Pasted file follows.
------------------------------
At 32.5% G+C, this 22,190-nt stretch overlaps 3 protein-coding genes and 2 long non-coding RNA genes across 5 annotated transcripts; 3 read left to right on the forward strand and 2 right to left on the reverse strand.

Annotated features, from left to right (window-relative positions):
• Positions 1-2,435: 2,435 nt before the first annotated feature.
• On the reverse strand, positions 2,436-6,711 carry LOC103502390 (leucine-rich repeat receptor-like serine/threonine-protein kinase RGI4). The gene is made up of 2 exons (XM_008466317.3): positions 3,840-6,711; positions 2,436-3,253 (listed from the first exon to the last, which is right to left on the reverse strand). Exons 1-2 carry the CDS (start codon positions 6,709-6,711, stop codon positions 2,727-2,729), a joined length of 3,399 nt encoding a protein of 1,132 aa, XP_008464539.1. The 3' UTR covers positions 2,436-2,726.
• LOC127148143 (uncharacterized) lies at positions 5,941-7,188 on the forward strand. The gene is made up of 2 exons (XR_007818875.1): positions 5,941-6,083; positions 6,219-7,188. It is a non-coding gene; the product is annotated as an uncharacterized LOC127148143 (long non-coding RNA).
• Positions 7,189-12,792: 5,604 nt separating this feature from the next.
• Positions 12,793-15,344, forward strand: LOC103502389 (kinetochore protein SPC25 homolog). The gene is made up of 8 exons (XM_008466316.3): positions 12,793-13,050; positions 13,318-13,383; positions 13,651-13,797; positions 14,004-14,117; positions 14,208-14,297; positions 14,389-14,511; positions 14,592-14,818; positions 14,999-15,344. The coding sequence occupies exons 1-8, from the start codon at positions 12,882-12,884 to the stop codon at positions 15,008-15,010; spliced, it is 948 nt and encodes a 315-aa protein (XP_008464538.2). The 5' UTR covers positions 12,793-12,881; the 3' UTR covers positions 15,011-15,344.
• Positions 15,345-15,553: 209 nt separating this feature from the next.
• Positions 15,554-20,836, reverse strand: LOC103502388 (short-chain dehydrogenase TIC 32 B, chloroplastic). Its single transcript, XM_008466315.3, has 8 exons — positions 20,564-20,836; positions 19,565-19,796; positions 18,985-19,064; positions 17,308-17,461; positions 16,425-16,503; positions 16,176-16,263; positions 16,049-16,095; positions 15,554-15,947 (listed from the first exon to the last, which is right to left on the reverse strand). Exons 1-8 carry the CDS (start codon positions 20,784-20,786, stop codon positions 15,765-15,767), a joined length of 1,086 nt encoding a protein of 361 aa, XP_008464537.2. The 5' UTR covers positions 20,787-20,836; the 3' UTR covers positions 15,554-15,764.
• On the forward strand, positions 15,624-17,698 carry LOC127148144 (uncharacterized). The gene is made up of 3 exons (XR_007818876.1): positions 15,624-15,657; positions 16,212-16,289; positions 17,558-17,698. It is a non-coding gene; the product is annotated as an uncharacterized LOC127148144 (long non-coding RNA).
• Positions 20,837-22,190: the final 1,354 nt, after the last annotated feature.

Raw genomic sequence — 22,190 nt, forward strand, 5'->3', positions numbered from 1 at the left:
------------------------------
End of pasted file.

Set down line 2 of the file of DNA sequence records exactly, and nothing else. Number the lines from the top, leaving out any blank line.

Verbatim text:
Annotated features, from left to right (window-relative positions):